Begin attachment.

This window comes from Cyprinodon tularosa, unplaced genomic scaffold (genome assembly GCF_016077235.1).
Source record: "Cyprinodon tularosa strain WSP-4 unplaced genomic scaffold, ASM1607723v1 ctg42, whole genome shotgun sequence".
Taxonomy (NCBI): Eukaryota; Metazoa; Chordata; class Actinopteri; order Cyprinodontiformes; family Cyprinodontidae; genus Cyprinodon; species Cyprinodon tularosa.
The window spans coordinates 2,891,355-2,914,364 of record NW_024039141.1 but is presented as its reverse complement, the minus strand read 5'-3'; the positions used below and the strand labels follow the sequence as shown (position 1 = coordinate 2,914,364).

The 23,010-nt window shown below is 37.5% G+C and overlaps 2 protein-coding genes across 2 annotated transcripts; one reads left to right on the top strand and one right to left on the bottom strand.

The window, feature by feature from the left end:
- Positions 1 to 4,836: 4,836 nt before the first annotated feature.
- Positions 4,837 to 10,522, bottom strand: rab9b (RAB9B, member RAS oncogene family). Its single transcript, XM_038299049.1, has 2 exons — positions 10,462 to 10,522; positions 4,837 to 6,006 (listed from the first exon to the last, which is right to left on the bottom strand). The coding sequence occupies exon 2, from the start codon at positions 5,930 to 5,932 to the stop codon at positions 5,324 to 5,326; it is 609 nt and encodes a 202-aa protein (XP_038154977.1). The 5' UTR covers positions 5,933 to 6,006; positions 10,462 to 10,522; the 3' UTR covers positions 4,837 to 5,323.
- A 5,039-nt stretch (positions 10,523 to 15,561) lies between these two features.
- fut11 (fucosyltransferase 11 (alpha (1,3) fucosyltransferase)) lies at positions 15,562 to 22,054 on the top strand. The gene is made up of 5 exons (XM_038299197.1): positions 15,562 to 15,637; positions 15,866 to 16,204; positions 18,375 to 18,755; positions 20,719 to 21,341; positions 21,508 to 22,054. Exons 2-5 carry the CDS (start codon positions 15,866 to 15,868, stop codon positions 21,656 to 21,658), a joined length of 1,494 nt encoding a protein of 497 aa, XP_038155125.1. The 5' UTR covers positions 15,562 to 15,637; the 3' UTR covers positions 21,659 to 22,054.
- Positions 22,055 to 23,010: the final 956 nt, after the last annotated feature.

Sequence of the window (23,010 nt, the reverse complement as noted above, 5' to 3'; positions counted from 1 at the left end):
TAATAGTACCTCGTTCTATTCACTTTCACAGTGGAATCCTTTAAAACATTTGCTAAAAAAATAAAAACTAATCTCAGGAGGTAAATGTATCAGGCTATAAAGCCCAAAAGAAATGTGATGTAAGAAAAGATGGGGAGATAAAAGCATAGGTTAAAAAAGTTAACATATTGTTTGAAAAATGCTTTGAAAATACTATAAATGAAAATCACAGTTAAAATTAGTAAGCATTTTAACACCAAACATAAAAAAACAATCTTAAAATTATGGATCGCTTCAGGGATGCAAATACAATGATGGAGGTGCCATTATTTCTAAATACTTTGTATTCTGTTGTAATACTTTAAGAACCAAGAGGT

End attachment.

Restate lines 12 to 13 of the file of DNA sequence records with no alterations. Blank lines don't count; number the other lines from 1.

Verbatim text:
Sequence of the window (23,010 nt, the reverse complement as noted above, 5' to 3'; positions counted from 1 at the left end):
TAATAGTACCTCGTTCTATTCACTTTCACAGTGGAATCCTTTAAAACATTTGCTAAAAAAATAAAAACTAATCTCAGGAGGTAAATGTATCAGGCTATAAAGCCCAAAAGAAATGTGATGTAAGAAAAGATGGGGAGATAAAAGCATAGGTTAAAAAAGTTAACATATTGTTTGAAAAATGCTTTGAAAATACTATAAATGAAAATCACAGTTAAAATTAGTAAGCATTTTAACACCAAACATAAAAAAACAATCTTAAAATTATGGATCGCTTCAGGGATGCAAATACAATGATGGAGGTGCCATTATTTCTAAATACTTTGTATTCTGTTGTAATACTTTAAGAACCAAGAGGT